Ministers owe these three important duties to their civil servants:
First, Ministers may not ask civil servants to do things which are illegal or improper (such as spending public money without proper approval).
Second, they must consider officials’ advice, even if they do not take it. They cannot therefore take a policy decision without first giving officials an opportunity to advise them on the suitability of their proposed course of action. The Ministerial Code says that ‘Ministers have a duty to give fair consideration and due weight to informed and impartial advice from civil servants’.
Third, Ministers may not ask officials to hide information from other interested officials, nor from Cabinet Ministers, in their own or other departments, nor may they ask officials to help circumvent collective discussion, for instance by announcing a ‘decision’ whilst a Cabinet colleague remains opposed to it.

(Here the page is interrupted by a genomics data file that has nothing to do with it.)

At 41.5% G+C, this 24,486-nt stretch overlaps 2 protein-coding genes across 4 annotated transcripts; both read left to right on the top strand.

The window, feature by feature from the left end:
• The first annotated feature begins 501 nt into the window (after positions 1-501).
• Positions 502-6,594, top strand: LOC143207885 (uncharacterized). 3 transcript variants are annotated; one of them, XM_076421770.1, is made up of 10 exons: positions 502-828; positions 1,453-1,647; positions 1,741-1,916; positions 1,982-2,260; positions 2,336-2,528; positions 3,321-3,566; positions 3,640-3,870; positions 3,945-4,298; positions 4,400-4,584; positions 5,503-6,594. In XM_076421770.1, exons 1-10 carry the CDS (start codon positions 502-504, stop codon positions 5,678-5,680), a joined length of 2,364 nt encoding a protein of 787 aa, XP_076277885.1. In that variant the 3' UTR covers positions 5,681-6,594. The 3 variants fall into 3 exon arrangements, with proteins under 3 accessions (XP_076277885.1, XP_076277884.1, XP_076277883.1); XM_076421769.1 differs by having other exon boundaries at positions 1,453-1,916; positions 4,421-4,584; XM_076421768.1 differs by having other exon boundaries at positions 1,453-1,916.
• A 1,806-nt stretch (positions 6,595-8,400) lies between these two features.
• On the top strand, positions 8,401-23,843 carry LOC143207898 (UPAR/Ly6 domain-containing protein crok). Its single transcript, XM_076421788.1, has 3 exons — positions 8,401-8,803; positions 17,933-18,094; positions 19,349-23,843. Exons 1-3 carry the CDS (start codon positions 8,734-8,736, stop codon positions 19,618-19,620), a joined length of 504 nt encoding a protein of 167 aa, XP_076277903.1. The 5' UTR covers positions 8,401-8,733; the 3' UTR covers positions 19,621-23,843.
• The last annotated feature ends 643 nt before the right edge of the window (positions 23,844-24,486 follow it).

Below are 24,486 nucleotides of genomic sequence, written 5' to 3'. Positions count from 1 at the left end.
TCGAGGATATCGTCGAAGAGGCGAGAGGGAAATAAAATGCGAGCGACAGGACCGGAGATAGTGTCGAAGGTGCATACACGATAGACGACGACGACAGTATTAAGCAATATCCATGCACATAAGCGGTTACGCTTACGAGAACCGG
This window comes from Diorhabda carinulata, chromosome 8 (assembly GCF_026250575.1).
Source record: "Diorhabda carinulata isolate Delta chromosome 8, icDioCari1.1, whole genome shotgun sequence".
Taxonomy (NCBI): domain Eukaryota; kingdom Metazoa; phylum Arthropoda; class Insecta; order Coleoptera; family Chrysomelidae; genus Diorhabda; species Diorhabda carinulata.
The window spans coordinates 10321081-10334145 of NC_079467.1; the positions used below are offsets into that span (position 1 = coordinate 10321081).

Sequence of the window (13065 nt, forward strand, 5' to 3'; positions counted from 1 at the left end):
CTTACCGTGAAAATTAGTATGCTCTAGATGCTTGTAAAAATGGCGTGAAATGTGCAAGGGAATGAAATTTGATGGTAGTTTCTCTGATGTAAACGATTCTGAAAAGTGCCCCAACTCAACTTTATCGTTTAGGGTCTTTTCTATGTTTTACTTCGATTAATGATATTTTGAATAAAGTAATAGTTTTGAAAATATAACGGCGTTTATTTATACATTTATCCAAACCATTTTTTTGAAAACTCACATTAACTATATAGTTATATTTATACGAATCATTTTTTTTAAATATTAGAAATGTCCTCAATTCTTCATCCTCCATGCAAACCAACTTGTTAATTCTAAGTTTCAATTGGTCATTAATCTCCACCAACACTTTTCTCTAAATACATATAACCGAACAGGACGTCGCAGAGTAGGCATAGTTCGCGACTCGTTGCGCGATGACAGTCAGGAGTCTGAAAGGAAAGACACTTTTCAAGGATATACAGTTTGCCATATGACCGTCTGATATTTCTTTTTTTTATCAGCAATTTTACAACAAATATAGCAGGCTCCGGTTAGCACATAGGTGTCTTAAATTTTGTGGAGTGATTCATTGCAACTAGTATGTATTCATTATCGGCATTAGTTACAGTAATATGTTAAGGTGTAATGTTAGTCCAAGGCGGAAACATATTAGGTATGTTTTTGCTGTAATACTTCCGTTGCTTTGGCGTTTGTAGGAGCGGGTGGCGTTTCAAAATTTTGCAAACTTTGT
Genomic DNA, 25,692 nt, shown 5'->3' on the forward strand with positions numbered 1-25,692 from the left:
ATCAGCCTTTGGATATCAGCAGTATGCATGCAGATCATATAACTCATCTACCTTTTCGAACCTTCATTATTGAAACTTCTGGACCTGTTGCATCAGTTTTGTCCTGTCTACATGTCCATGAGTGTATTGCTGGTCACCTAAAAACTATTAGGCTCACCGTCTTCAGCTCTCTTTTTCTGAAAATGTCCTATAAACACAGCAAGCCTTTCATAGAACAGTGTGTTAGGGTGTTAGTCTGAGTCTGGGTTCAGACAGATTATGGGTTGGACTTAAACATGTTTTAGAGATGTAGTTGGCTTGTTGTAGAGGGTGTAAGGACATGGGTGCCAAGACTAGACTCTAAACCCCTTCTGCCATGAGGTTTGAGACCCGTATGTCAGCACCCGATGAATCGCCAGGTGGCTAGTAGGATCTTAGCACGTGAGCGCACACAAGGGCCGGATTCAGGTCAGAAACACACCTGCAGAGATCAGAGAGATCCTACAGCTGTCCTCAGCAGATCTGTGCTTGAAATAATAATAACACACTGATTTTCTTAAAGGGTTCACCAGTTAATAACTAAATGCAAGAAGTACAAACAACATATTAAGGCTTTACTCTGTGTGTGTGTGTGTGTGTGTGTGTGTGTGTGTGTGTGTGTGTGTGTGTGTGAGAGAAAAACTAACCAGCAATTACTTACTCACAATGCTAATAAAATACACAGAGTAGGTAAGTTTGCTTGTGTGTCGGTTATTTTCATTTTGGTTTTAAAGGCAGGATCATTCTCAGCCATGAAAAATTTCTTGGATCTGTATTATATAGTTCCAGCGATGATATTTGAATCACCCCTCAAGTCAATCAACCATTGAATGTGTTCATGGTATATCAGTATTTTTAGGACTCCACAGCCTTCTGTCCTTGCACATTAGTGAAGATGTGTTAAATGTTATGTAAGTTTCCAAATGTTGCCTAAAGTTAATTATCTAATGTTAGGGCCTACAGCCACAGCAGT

It is of course sometimes sensible to work up a proposal before showing it to colleagues. But officials may not collude in a ‘bounce’ and if they feel that colleagues in another department would expect to be told about a proposal, then they must tell them. Civil servants may therefore not support freelancing – actions of individual Ministers or small groups that do not have the sanction of the government as a whole. But officials may support the Prime Minister if (s)he wishes to establish a small secret group to focus on a sensitive issue.
But what if Ministers do not accept your no doubt excellent advice? The answer is here.